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Zeus Bouleus
Dodonian Zeus or Zeus of Dodonia may refer to either of two figures who were worshipped at Dodona, the oldest oracle of the ancient Greeks:Zeus Naos ("Zeus of the Naiads") Zeus Bouleus ("Zeus the Counselor")Overview[edit] Dodona
Dodona
was an ancient oracle located in the region of Epirus in northwestern Greece (“Dodona”, Encyclopædia Britannica). The word Epirus means infinite Earth. The Greeks saw Eprius as a wilderness filled with barbarians ("Athens Greece Guide"). The ruins are located in Dramisos, near Tsacharovista (Ewegen). The name of the oracle is derived from Dodone, which is an oceanic nymph (Nicol, page 128). The Callimachus, Aitia Fragment 2.7 explains how Dodone was named: "Dodone: it gets its name, according to Epaphroditos in his commentary on Aitia 2, from Dodona, one of the Nymphai Okeanides." It was created to honor the Greek God Zeus. At Dodona, Zeus was known as “Zeus Bouleus”
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Ancient Greeks
Ancient Greece
Greece
was a civilization belonging to a period of Greek history from the Greek Dark Ages
Greek Dark Ages
of the 13th–9th centuries BC to the end of antiquity (c. 600 AD). Immediately following this period was the beginning of the Early Middle Ages
Middle Ages
and the Byzantine
Byzantine
era.[1] Roughly three centuries after the Late Bronze Age collapse
Late Bronze Age collapse
of Mycenaean Greece, Greek urban poleis began to form in the 8th century BC, ushering in the period of Archaic Greece
Archaic Greece
and colonization of the Mediterranean Basin. This was followed by the period of Classical Greece, an era that began with the Greco-Persian Wars, lasting from the 5th to 4th centuries BC
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Naiads
NaiadA Naiad
Naiad
by John William Waterhouse, 1893; a water nymph approaches the sleeping Hylas.Grouping MythologicalSub grouping Water spirit ElementalSimilar creatures Mermaid Huldra Selkie SirenHabitat Any body of fresh waterIn Greek mythology, the Naiads
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Callimachus
Callimachus
Callimachus
(/kæˈlɪməkəs/; Greek: Καλλίμαχος, Kallimakhos; 310/305–240 BC[1]) was a native of the Greek colony of Cyrene, Libya.[2] He was a noted poet, critic and scholar at the Library of Alexandria
Alexandria
and enjoyed the patronage of the Egyptian–Greek Pharaohs Ptolemy II Philadelphus[3] and Ptolemy III Euergetes. Although he was never made chief librarian, he was responsible for producing a bibliographic survey based upon the contents of the Library. This, his Pinakes, 120 volumes long,[4] provided the foundation for later work on the history of ancient Greek literature
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Hesiod
Hesiod
Hesiod
(/ˈhiːsiəd/ or /ˈhɛsiəd/;[1] Greek: Ἡσίοδος Hēsíodos) was a Greek poet generally thought by scholars to have been active between 750 and 650 BC, around the same time as Homer.[2][3] He is generally regarded as the first written poet in the Western tradition to regard himself as an individual persona with an active role to play in his subject.[4] Ancient authors credited Hesiod and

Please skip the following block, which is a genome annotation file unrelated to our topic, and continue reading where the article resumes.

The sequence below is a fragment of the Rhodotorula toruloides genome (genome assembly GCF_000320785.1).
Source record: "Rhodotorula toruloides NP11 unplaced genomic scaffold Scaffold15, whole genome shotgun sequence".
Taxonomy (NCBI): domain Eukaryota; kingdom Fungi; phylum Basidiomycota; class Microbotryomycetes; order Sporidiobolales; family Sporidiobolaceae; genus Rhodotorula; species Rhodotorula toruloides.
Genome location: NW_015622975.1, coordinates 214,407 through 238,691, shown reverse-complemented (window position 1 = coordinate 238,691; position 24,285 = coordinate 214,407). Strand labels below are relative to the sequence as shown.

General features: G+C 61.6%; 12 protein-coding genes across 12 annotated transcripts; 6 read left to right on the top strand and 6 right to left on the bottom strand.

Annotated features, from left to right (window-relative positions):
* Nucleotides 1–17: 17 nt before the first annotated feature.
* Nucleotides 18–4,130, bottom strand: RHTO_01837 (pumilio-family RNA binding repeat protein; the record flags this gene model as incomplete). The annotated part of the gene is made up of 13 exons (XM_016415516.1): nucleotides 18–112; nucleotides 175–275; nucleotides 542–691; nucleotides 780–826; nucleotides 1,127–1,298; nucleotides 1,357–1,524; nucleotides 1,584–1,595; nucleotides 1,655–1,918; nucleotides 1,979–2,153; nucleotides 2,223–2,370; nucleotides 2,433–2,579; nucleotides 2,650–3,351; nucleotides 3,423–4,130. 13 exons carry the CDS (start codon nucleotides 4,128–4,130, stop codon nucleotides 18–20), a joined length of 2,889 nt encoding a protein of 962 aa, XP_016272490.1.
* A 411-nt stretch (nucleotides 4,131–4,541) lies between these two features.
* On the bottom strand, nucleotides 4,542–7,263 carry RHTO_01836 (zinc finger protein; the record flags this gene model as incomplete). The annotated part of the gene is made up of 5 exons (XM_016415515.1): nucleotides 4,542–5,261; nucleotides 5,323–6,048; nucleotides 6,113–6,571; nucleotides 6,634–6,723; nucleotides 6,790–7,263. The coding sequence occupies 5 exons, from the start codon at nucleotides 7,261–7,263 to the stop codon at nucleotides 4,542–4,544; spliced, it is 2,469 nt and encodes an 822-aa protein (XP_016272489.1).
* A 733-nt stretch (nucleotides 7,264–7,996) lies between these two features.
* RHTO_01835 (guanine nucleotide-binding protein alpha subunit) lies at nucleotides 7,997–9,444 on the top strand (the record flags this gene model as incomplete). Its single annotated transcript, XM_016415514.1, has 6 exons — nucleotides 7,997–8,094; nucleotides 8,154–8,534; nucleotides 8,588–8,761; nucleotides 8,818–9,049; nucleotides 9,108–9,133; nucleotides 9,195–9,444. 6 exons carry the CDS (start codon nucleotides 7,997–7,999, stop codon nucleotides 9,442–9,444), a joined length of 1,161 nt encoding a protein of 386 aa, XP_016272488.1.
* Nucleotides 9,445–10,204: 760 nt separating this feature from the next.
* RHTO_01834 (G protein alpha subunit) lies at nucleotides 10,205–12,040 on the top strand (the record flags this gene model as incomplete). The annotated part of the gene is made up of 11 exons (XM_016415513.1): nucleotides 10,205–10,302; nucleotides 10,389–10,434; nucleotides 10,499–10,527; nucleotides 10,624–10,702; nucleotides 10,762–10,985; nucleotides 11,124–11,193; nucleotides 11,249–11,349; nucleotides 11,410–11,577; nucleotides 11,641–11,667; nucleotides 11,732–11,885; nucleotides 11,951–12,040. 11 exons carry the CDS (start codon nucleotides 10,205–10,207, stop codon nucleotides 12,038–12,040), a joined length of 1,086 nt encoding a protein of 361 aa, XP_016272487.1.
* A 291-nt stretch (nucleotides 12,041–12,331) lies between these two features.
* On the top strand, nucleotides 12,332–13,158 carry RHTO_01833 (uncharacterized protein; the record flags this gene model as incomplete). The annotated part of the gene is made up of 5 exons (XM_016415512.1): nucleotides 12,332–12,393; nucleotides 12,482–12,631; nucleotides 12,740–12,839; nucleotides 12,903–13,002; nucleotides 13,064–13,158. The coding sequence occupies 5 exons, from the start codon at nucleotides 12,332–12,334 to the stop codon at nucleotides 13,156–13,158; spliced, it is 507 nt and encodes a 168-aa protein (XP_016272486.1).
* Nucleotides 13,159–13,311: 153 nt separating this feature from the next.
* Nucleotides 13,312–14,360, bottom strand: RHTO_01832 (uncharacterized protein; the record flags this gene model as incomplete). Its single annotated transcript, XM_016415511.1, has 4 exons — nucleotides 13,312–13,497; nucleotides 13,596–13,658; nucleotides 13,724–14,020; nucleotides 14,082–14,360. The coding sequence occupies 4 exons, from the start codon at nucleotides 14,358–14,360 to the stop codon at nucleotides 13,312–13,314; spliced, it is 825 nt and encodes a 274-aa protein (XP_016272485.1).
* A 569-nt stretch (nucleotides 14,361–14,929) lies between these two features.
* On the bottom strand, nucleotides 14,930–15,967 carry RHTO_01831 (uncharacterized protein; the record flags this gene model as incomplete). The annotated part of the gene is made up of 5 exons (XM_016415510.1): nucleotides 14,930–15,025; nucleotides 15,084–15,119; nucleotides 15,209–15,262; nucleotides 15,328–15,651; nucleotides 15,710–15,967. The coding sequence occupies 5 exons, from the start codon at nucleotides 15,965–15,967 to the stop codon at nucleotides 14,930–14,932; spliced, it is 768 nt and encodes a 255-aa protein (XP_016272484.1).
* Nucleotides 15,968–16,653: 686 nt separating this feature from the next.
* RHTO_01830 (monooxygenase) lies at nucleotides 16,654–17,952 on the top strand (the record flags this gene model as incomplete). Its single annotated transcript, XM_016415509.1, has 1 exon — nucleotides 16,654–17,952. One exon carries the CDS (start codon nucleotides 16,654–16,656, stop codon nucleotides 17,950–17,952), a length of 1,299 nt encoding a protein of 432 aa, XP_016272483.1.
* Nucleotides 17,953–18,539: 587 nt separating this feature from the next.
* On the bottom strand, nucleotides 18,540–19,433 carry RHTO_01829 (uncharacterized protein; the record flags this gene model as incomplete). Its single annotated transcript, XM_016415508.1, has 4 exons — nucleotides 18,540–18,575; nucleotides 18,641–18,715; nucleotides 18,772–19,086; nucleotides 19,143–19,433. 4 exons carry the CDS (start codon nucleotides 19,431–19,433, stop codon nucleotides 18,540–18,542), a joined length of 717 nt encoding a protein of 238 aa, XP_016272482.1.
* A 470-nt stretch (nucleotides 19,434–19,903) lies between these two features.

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Special
Special
Special
or the specials or variation, may refer to:.mw-parser-output .tocright float:right;clear:right;width:auto;background:none;padding:.5em 0 .8em 1.4em;margin-bottom:.5em .mw-parser-output .tocright-clear-left clear:left .mw-parser-output .tocright-clear-both clear:both .mw-parser-output .tocright-clear-none clear:none Contents1 Policing 2 Literature 3 Film and television 4 Music4.1 Albums 4.2 Songs5 Computing 6 Other uses 7 See alsoPolicing[edit] Specials, Ulster
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Dodona
Dodona
Dodona
(/doʊˈdoʊnə/; Doric Greek: Δωδώνα, Dōdṓna, Ionic and Attic Greek: Δωδώνη,[1] Dōdṓnē) in Epirus
Epirus
in northwestern Greece
Greece
was the oldest Hellenic oracle, possibly dating to the second millennium BCE according to Herodotus. The earliest accounts in Homer
Homer
describe Dodona
Dodona
as an oracle of Zeus
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Dodonian Zeus
Dodonian Zeus or Zeus of Dodonia may refer to either of two figures who were worshipped at Dodona, the oldest oracle of the ancient Greeks:Zeus Naos ("Zeus of the Naiads") Zeus Bouleus ("Zeus the Counselor")Overview[edit] Dodona
Dodona
was an ancient oracle located in the region of Epirus in northwestern Greece (“Dodona”, Encyclopædia Britannica). The word Epirus means infinite Earth. The Greeks saw Eprius as a wilderness filled with barbarians ("Athens Greece Guide"). The ruins are located in Dramisos, near Tsacharovista (Ewegen). The name of the oracle is derived from Dodone, which is an oceanic nymph (Nicol, page 128). The Callimachus, Aitia Fragment 2.7 explains how Dodone was named: "Dodone: it gets its name, according to Epaphroditos in his commentary on Aitia 2, from Dodona, one of the Nymphai Okeanides." It was created to honor the Greek God Zeus. At Dodona, Zeus was known as “Zeus Bouleus”
[...More...]

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